So instead I wrote. And a lot of what I wrote in that time involves Japanese culture, because that was what I lived with every day. I wrote a novel about a lonely woman slowly losing her mind — not a very subtle allegory, I’ll admit — and another about the Shinto creation myth, and quite a lot of poetry. As a white woman living there, my relationship to Shinto was divided at best — I felt very strongly about it, and traveled all over to visit shrines, yet I always felt like an outsider, which is perhaps appropriate. The gaze of the outsider is part of all of my work, I think.
Part of me will probably always be in Japan, but it will be awhile before I write another Japanese novel. There are always new worlds to devour.
She speaks further about Japan, and particularly the Shinto religion, in an interview with Clarkesworld:
The mythology of Japan will always be with me—the Shinto faith, the syncretic culture, the jungle right up close to the urban sprawl. Some part of me will always be there, always looking for fox-statues in the forest, watching the jellyfish suck at the sides of boats in the harbor. I will never stop being fascinated by it, and processing what it means in relation to me and my work and my internal landscape. It was a hermitage, and I learned all the things good hermits are supposed to learn: how to be alone, how to quiet demons, how to sweep the halls and keep the wolves at the door.
Japanese history and mythology is rife with many stories and themes that resonate through the Fantasy genre. It’s wonderful to see authors like Valente, and collections like this in particular, celebrate a facet of myth and Fantasy that isn’t so beaten to death as the Euro-American stuff, particularly faux-Medieval England. Since learning as a kid that a lot of videogames came from Japan, I’ve been mildly obsessed ever since. This is right up my alley.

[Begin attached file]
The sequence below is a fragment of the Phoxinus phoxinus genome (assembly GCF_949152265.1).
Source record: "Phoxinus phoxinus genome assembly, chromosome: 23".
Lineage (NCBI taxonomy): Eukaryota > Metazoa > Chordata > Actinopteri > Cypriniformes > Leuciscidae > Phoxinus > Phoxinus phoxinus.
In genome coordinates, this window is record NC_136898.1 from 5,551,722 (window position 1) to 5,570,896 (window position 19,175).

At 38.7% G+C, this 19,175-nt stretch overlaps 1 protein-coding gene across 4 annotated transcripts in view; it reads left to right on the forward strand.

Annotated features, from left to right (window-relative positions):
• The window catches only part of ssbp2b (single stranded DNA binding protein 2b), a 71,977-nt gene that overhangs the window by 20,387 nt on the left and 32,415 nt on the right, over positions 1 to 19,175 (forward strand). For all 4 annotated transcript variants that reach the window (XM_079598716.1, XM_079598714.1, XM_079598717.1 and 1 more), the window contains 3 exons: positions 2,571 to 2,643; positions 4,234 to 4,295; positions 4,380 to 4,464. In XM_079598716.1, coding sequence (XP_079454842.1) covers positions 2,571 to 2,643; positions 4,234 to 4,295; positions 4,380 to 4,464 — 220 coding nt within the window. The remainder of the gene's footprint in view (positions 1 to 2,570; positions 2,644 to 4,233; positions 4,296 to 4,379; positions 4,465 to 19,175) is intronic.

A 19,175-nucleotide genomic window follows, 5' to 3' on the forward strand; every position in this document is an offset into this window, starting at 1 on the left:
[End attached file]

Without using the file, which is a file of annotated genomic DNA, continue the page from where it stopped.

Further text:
And, good golly, that cover art. I said that Joey Hi-Fi should take home an Inky Tentacle for his cover for The Lowest Heaven. He’s not eligible, so, damnit, let’s give the award to The Melancholy of Mechagirl, shall we? Artist Yuko Shimizu certainly deserves some applause for her body of work. Absolutely stunning stuff.
The Melancholy of Mechagirl will be released on July 16th, 2013 by VIZ Media LLC. It is currently available for preorder.
Shea Ohmsford has had quite enough of quests. A year after surviving a harrowing odyssey, he is still plagued by troubling memories and dreams. A mysterious trafficker in spells and potions provides a restorative nostrum for the stricken Shea . . . along with a warning: Shea will break his vow to never again leave Shady Vale. And then the potion-maker’s prophecy comes to pass.